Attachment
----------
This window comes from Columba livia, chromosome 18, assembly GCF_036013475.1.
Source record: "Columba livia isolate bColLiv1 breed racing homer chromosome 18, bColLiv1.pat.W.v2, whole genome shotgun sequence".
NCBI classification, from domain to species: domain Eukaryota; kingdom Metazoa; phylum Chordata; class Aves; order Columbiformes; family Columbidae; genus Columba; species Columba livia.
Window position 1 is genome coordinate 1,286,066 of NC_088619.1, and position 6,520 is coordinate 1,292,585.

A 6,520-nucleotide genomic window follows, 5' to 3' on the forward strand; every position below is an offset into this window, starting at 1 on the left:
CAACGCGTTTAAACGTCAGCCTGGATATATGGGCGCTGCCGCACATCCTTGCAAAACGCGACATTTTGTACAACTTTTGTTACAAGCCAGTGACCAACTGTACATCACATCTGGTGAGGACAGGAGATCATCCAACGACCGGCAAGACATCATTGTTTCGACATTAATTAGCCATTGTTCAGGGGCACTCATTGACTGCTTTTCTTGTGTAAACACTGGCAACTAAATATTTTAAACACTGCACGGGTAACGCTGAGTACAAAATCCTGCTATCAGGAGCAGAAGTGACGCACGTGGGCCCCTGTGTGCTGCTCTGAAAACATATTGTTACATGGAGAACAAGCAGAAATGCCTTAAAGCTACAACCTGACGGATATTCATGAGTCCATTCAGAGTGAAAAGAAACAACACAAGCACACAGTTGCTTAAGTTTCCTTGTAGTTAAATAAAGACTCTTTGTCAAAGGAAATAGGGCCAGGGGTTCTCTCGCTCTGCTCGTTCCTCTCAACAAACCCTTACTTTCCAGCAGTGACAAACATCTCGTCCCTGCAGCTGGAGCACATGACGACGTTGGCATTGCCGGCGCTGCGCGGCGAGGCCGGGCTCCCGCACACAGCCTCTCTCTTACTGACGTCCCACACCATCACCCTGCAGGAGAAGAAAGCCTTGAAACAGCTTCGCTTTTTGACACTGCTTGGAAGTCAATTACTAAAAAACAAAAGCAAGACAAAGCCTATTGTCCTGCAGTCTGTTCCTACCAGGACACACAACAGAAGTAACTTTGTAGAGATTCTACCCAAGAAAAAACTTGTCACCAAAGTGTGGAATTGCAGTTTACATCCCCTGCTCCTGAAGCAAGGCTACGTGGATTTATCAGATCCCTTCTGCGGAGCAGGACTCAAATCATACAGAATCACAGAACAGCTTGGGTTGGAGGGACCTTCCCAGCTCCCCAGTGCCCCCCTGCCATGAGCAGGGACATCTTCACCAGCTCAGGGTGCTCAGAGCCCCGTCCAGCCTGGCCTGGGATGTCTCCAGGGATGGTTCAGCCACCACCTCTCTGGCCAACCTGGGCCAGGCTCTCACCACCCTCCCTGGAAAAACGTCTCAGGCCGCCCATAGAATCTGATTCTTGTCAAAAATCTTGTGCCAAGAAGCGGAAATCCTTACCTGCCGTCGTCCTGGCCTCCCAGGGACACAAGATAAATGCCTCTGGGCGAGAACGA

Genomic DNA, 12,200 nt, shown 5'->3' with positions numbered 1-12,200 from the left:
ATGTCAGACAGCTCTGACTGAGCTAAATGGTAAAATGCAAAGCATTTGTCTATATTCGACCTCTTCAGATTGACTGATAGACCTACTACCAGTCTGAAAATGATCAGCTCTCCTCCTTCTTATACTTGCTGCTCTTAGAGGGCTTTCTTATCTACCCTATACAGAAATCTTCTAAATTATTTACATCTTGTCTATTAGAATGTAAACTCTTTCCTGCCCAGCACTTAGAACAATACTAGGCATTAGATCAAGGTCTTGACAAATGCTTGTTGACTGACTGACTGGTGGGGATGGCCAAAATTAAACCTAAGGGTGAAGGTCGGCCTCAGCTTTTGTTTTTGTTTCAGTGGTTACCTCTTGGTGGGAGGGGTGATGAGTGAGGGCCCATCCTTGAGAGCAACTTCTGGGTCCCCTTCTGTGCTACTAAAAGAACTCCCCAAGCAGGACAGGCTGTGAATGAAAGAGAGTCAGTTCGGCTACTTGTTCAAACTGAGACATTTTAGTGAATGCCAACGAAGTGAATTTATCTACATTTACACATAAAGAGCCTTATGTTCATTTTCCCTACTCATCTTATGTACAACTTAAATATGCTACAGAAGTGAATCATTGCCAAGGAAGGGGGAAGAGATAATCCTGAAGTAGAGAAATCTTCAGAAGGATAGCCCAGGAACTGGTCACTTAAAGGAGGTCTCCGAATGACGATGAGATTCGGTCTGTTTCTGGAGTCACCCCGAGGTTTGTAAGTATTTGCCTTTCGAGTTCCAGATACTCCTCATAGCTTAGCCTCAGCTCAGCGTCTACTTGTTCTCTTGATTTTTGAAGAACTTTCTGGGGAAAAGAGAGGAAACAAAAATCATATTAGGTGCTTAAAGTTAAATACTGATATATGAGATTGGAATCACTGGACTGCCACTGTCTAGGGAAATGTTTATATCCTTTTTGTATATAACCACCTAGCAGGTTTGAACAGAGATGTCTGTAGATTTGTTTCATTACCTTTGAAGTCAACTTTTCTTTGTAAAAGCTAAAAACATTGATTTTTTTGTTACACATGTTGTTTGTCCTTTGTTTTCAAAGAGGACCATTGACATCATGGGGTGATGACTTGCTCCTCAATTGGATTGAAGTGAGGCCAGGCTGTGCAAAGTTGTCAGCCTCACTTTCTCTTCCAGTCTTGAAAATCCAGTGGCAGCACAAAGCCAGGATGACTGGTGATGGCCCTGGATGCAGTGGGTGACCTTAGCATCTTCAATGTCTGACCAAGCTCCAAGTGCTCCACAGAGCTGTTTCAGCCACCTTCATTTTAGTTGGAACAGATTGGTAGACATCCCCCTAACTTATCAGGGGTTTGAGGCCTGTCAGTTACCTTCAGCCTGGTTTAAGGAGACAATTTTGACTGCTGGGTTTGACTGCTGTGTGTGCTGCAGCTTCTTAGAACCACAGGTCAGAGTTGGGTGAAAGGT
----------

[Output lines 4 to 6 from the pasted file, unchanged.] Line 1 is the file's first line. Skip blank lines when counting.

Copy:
Window position 1 is genome coordinate 1,286,066 of NC_088619.1, and position 6,520 is coordinate 1,292,585.

A 6,520-nucleotide genomic window follows, 5' to 3' on the forward strand; every position below is an offset into this window, starting at 1 on the left:
CAACGCGTTTAAACGTCAGCCTGGATATATGGGCGCTGCCGCACATCCTTGCAAAACGCGACATTTTGTACAACTTTTGTTACAAGCCAGTGACCAACTGTACATCACATCTGGTGAGGACAGGAGATCATCCAACGACCGGCAAGACATCATTGTTTCGACATTAATTAGCCATTGTTCAGGGGCACTCATTGACTGCTTTTCTTGTGTAAACACTGGCAACTAAATATTTTAAACACTGCACGGGTAACGCTGAGTACAAAATCCTGCTATCAGGAGCAGAAGTGACGCACGTGGGCCCCTGTGTGCTGCTCTGAAAACATATTGTTACATGGAGAACAAGCAGAAATGCCTTAAAGCTACAACCTGACGGATATTCATGAGTCCATTCAGAGTGAAAAGAAACAACACAAGCACACAGTTGCTTAAGTTTCCTTGTAGTTAAATAAAGACTCTTTGTCAAAGGAAATAGGGCCAGGGGTTCTCTCGCTCTGCTCGTTCCTCTCAACAAACCCTTACTTTCCAGCAGTGACAAACATCTCGTCCCTGCAGCTGGAGCACATGACGACGTTGGCATTGCCGGCGCTGCGCGGCGAGGCCGGGCTCCCGCACACAGCCTCTCTCTTACTGACGTCCCACACCATCACCCTGCAGGAGAAGAAAGCCTTGAAACAGCTTCGCTTTTTGACACTGCTTGGAAGTCAATTACTAAAAAACAAAAGCAAGACAAAGCCTATTGTCCTGCAGTCTGTTCCTACCAGGACACACAACAGAAGTAACTTTGTAGAGATTCTACCCAAGAAAAAACTTGTCACCAAAGTGTGGAATTGCAGTTTACATCCCCTGCTCCTGAAGCAAGGCTACGTGGATTTATCAGATCCCTTCTGCGGAGCAGGACTCAAATCATACAGAATCACAGAACAGCTTGGGTTGGAGGGACCTTCCCAGCTCCCCAGTGCCCCCCTGCCATGAGCAGGGACATCTTCACCAGCTCAGGGTGCTCAGAGCCCCGTCCAGCCTGGCCTGGGATGTCTCCAGGGATGGTTCAGCCACCACCTCTCTGGCCAACCTGGGCCAGGCTCTCACCACCCTCCCTGGAAAAACGTCTCAGGCCGCCCATAGAATCTGATTCTTGTCAAAAATCTTGTGCCAAGAAGCGGAAATCCTTACCTGCCGTCGTCCTGGCCTCCCAGGGACACAAGATAAATGCCTCTGGGCGAGAACGA